Vescovo is either The Most Interesting Man in the World – a certified jet pilot who worked in naval intelligence (including a tour of duty on the 7th Fleet’s command ship, USS Blue Ridge) and has summited the highest peaks on all seven continents – or else he’s a Bond villain, conjuring world domination behind that benign smile and “gentleman explorer” persona. I haven’t figured out which, but whatever the case, Omega’s glad he decided to buy a Planet Ocean.
Vescovo is a Dallas-based founder of a private investment firm who happens to moonlight these days as a deep ocean explorer. His self-funded Five Deeps expedition has put him at the deepest point in four out of the world’s five oceans, with only the Arctic Ocean remaining to conquer this August. He partnered with Florida-based Triton Submarines to procure a specially designed submersible, Limiting Factor, for these descents, and set records as the only person to have visited the deepest point on Earth more than once, while also touching down at a new depth record, besting the record set in 1960 by the U.S. Navy’s bathyscaphe Trieste. So why do it? I asked Vescovo last week at a press conference in London, hosted by Omega, three of whose Seamaster Planet Ocean Ultra Deep Professional made the descents on the outside of his submersible.
“After having climbed the highest points on all seven continents, I looked around for what was next and discovered that no one had been to the deepest spots in all the oceans,” he said, in a rather casual way, like someone planning their next vacation. To commemorate the adventure, Vescovo decided to buy a watch, and visited a Dallas Omega retailer, walking out with a Seamaster Planet Ocean Chronograph. After Vescovo’s first sub dive last December, to the Puerto Rico Trench in the Atlantic, Omega, never one to pass up a good marketing opportunity, got in touch. Here was a chance to make history. But they had to hurry.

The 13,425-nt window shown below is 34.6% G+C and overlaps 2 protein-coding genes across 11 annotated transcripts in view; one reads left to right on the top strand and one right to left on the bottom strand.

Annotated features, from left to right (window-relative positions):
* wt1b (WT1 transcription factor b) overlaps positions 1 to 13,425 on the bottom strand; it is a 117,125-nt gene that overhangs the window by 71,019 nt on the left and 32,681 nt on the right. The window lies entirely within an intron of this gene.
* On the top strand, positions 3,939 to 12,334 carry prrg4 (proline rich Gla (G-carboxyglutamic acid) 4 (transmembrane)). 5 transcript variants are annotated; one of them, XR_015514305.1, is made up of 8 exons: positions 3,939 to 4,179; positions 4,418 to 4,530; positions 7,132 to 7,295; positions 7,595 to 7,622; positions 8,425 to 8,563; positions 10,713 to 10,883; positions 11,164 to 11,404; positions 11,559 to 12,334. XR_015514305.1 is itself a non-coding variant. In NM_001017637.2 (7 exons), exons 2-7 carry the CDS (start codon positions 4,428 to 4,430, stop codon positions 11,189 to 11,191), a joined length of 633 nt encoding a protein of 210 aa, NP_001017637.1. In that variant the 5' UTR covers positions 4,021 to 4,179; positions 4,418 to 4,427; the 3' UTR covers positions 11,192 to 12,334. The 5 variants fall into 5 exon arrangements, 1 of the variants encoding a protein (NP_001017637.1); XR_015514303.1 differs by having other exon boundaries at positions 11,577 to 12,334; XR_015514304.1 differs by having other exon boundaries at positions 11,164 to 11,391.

What would normally be a years-long project for a brand – building a watch capable of surviving a descent to nearly 36,000 feet and 8 tons per square inch of water pressure – Omega pulled off in a little over six months. Besides pursuing precision and innovative complications, water resistance seems to be the watchmaker’s challenge of choice, and there is no greater prize than “Full Ocean Depth,” or FOD as its known in the submersible world. Of course, there is one name that has dominated the bottom of the Earth for decades: Rolex, whose Deep Sea Special was strapped on the Trieste in 1960 on its previous record descent, and its heir apparent, the Deep Sea Challenge that accompanied James Cameron on his trip to the bottom in 2012. Cameron, who has been a supporter of Vescovo, only made one trip to the Marianas Trench due to mechanical issues with his submersible, so was only able to explore a shallower region of the trench, thus not breaking the Trieste’s record.
Credit to: JASON HEATON
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